Until very recently, my parents didn't use coupons when shopping for groceries, and I tried to get away with coupon-free shopping when I first struck out on my own. Admittedly, I didn't get very far. Like my parents, lots of folks don't use coupons for many reasons — they don't feel like hunting them down and clipping them, for instance, or they think that somehow using them makes you look like a cheapskate. Nonsense. Take it from me — the coupon king — that saving your hard-earned money on necessities like food so you have enough to pay for necessities like shelter and heat isn't being a cheapskate; it's being smart. So to hell with what other people think about how you spend your money.

5. How to Determine What You Need Versus What You Want

Yes, I'm a personal finance expert, but I'm also an avid consumer and major supporter of capitalism, which means that I can sometimes succumb to impulse buys because I think I have to have something. But when I started spending my own money on all the things I thought I'd just die without (that my parents previously bought for me), I had to step back and re-evaluate the situation. As such, I've gotten pretty good over the past 17 years that I've been financially independent, like choosing gas for my vehicle over a new pair of Nikes.

6. To Proceed With Extreme Caution With Credit Cards

Like many families, mine didn't talk about finances. My parents went to work, made the money, and we magically had everything we needed. I honestly have no idea how many credit cards they had, how much debt they were in, if they had any money in their savings accounts — so on and so forth. And I'm probably correct in assuming that you grew up similarly. Which is in part why as I became an adult, I had no idea how to manage my own money — especially when it came to credit cards. Long story short, I maxed mine out within six months of receiving them, and it took me yeeeeears to pay them off. Now I use credit the proper way — as an extension of the money I already have, not a put-it-off-until-you-have-it loan from the Money Gods. (See also: 5 Habits of Responsible Credit Card Users)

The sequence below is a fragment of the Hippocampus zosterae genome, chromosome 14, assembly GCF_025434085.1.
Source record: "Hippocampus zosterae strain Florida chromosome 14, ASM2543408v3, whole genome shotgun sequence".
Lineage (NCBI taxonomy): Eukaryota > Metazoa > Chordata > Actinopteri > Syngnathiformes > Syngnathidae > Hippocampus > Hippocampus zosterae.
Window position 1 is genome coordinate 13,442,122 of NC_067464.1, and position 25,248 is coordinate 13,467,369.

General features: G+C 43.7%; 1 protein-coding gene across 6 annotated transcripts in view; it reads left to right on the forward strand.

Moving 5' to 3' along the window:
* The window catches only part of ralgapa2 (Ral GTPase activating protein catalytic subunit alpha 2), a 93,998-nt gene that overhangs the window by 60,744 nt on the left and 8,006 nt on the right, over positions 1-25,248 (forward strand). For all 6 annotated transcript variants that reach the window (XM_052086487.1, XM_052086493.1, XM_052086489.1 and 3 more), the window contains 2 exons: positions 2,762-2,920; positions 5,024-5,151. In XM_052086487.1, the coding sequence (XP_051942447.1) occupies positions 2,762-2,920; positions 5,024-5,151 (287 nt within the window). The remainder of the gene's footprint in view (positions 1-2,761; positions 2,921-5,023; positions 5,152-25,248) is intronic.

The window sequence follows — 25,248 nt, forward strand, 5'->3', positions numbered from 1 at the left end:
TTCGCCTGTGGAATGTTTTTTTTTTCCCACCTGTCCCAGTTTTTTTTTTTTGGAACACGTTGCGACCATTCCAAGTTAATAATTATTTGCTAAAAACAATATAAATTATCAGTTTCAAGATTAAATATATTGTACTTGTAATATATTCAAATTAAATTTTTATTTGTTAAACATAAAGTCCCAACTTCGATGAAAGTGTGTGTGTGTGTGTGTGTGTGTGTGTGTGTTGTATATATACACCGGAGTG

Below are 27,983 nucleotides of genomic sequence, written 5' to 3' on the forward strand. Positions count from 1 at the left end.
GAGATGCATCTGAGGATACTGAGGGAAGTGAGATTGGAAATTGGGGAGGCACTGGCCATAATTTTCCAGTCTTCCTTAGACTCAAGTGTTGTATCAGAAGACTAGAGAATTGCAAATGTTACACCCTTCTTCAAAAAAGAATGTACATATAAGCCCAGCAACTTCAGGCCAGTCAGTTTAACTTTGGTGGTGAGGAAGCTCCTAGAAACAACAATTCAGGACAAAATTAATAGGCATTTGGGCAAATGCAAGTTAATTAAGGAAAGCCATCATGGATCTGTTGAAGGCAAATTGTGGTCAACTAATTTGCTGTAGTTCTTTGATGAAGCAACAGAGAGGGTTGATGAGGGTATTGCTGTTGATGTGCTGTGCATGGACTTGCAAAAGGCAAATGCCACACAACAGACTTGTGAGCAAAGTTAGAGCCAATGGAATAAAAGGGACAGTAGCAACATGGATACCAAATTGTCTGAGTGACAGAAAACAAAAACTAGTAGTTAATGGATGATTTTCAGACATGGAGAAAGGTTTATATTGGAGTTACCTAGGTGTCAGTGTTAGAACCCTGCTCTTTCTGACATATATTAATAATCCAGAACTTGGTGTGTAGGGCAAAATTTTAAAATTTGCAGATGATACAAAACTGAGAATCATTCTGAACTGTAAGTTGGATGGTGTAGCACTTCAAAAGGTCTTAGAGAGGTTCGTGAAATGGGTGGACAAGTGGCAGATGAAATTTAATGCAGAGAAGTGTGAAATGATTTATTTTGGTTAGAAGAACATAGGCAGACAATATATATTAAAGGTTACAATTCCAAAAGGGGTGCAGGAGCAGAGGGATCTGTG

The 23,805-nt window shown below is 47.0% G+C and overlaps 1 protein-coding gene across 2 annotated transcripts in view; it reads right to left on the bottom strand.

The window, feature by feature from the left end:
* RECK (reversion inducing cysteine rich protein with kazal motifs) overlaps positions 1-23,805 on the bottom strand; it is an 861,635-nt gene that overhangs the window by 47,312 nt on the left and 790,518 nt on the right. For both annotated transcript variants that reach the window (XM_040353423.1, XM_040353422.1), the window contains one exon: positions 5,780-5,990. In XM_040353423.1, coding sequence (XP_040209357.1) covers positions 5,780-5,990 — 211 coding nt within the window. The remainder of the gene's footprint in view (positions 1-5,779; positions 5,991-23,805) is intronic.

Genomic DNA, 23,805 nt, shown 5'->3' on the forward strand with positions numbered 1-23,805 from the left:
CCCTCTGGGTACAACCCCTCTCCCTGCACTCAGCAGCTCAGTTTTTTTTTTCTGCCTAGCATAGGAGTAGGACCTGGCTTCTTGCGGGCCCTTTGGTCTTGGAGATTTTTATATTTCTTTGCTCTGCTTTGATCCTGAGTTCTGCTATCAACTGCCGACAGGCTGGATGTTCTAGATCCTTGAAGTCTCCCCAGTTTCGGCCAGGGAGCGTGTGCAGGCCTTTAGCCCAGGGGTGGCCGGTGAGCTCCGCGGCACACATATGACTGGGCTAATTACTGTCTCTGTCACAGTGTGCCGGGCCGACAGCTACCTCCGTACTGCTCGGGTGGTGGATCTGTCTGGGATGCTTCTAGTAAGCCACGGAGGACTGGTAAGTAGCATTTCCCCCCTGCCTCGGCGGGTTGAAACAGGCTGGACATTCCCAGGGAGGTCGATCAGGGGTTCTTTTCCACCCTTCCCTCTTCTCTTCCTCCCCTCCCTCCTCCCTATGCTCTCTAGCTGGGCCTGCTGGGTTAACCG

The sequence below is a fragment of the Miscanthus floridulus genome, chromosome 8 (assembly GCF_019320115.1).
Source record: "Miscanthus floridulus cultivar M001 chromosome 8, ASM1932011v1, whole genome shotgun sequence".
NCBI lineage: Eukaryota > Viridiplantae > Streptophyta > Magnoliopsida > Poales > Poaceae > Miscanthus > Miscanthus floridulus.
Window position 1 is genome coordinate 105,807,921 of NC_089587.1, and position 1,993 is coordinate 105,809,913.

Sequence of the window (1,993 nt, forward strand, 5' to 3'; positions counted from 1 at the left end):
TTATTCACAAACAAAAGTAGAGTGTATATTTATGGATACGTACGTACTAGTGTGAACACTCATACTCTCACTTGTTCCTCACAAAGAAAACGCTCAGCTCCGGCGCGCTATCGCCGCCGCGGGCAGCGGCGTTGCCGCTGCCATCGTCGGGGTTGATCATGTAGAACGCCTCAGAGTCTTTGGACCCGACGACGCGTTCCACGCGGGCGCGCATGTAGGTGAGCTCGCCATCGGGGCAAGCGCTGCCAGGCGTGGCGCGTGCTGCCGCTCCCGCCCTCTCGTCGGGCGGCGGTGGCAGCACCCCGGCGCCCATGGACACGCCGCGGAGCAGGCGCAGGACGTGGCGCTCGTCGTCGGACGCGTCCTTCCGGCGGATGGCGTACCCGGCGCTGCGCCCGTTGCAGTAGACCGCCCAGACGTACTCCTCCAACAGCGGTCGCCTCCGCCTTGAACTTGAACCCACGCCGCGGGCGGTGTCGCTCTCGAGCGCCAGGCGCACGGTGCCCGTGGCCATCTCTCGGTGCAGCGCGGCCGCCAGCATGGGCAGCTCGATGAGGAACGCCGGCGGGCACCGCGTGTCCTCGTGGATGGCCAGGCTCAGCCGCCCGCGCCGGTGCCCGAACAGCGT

7. How Vocational Skills Will Save You a Ton of Money

In all fairness, my dad tried to teach me how to fix various issues on my car as a teenager, but I just wasn't interested. As a result, now I have to pay the friendly mechanics at my neighborhood auto shop more often than I'd like. But it's not just auto skills I wish I had learned. I could've benefitted from a wealth of vocational skills, from home improvement projects to yard maintenance to electronics repair, that would have saved me a ton of money thus far and perhaps made me some if I were enterprising enough to monetize my skills.

8. How to Comparison Shop

I'll give my parents a break on this one, because when I was a kid, it wasn't an easy task to comparison shop. In fact, I think we've all learned how to do this together over the past decade or so since the Internet has made it easier. Either way, I'm a pro at it now. My new goal is to teach myself how to do it more efficiently instead of spending hours investigating the best price. How about you?

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#9. Shop eBay for both new and used and save .